Me encanto la charla! I loved being on Univision’s ¡Despierta América! (that’s “Wake Up America,” a kind of Good Morning America aimed at the Latino audience in the US) talking about self-marriage and what I do to reconcile with myself after a big internal conflict … give myself a kiss and buy myself chocolate! This interview was funny!

I love it when the interviewers ask interesting questions. Paola Gutierrez asked me what made me fall in love with myself enough to marry myself. I thought for a second and said, “My sensitivity.”

Awwwww. I fell in love with myself all over again.

if you understand Spanish, watch this interview! Or even if you don’t speak Spanish. This chat has buena onda (good vibes).

Three-page gratitude list…even in this disaster of a year

To all my readers, those in the US and not,

Happy Thanksgiving!

Today is probably the best, purest American holiday based on a value that I most appreciate: gratitude.

It’s not always simple to access gratitude for the blessings in our lives–and there’s always something to be grateful for. I just wrote a three-page list of everything and everyone I am grateful for and there is so much. Even in this disaster of a year there is so much!

There was one Thanksgiving, maybe 2012, I spent alone in the year after I got diagnosed as celiac. I couldn’t deal yet with navigating life gluten-free at Thanksgiving. I spent the day alone in my Oakland apartment making a pot of chicken soup and dwelling on gratitude, which actually took me to a kind of high solitude state. This was the opposite of loneliness, of lack: I felt so abundant dwelling in myself, thinking about all the goodness in my life. I realized then it was possible to go on a gratitude fest alone on Thanksgiving. I love social Thanksgivings too–don’t get me wrong–but it was nice to realize that there was another solitude-filled way to celebrate too.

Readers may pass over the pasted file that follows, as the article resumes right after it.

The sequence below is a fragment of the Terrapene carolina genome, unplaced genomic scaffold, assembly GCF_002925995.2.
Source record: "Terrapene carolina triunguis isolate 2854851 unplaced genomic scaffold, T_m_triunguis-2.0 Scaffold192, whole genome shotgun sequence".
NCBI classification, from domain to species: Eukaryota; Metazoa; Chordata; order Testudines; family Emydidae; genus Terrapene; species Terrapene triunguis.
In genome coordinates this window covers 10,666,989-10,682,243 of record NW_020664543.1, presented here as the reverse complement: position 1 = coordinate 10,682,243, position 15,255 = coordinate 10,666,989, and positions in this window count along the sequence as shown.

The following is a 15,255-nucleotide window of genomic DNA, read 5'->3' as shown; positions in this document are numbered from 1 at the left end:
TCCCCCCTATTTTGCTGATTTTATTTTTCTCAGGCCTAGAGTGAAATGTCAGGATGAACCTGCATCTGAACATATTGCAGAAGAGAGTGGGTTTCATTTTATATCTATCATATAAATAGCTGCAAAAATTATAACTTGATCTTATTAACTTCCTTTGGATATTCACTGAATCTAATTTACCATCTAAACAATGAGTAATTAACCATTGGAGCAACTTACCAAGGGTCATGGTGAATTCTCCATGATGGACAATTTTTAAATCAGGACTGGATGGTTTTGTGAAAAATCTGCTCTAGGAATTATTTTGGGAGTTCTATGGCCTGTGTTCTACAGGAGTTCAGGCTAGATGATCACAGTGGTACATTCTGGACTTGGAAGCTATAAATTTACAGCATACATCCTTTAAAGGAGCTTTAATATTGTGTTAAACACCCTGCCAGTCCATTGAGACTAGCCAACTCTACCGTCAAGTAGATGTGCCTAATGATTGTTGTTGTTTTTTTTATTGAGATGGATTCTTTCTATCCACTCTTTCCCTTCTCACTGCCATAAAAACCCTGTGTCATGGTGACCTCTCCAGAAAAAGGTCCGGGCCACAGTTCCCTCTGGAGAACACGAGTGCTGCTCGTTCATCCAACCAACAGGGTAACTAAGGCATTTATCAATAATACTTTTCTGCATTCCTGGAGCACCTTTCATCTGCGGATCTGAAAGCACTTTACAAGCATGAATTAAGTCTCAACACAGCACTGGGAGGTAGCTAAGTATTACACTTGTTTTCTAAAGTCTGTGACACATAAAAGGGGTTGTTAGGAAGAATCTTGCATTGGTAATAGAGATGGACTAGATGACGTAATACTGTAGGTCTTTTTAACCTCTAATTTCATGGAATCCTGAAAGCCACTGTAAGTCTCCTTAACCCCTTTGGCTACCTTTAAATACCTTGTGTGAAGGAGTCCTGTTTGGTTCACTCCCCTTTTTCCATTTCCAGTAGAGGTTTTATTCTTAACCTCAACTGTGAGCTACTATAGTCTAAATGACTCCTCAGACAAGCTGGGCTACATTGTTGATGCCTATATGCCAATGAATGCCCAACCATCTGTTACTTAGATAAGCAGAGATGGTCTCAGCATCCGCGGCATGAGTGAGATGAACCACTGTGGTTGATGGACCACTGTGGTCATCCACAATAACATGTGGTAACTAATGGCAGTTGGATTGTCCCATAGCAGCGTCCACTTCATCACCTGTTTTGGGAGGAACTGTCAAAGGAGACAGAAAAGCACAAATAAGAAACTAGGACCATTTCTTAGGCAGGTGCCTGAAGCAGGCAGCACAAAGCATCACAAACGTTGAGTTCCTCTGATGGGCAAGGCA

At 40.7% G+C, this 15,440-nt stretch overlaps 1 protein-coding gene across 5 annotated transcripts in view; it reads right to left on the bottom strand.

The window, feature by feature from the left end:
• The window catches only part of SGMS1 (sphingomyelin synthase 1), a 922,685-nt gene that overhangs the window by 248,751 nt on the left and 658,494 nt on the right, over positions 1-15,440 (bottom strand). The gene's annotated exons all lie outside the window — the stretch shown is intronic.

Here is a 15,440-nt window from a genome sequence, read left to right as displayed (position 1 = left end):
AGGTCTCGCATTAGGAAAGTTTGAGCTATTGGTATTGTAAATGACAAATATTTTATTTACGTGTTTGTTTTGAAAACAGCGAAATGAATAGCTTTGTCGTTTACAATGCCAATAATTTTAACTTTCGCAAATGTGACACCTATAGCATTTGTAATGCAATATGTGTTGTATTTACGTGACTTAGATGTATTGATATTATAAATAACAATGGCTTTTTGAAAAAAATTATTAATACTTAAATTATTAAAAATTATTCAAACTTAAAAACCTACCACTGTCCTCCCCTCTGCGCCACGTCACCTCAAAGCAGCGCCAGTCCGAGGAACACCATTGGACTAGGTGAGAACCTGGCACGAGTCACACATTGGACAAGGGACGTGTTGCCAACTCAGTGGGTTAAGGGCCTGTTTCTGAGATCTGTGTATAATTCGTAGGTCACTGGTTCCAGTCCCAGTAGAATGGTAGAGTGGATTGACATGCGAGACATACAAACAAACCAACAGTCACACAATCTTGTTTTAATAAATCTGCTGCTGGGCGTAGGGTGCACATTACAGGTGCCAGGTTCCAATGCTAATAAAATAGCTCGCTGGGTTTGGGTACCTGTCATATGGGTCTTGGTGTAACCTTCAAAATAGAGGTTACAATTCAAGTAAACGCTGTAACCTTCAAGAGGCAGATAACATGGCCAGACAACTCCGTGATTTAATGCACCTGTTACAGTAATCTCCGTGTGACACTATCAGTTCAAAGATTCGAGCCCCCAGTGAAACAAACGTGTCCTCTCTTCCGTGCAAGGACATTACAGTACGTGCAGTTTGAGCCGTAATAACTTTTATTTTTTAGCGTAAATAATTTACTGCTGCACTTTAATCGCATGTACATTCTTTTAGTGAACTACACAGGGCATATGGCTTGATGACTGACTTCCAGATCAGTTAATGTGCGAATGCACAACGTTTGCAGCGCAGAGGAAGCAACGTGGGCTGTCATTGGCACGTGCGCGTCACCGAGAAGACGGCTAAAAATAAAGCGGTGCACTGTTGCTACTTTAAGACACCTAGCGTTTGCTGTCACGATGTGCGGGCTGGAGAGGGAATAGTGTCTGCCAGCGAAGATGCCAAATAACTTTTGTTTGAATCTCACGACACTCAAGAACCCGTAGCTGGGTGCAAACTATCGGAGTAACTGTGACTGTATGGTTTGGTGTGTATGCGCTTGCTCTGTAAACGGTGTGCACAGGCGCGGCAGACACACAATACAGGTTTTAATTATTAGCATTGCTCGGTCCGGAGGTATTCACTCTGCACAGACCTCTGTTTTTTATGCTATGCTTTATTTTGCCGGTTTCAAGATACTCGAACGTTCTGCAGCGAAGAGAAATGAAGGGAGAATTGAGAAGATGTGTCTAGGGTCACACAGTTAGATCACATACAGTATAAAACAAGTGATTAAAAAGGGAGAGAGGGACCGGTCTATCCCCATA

This year will be a combination for me: solo time today and tomorrow my family will gather for an outdoor Thanksgiving. Today it’s raining.

I’m grateful to all of you who have been readers of my books and corresponders from the newsletter, those who are eager for my memoir to come out (you help me keep going), those who have come on Tango Adventures and participated in online classes, those who have tried out pussywalking and written me about their experiences, and my coaching clients who I find to be amazing people. You quirky people are all pretty fantastic. I hope for new things to emerge to engage with you on after I finish up with this book – so stay tuned for 2021!

I hope you have a beautiful day whether alone or together. Make a list of everything, everything you are grateful for. It’s fun. Three pages minimum. Get super granular and quirky.

Happy Thanksgiving!

Sue Aikens was here with us for a Tango Adventure!

[During Sue’s Tango Adventure, I did an interview with Sue on what drew her from northern Alaska grizzly bear country to the wilds of tango here with us in Buenos Aires. Be sure to subscribe to my YouTube channel so you get word when the video is edited. It’s a chance to discover a totally different side of Sue Aikens, a most fascinating woman.]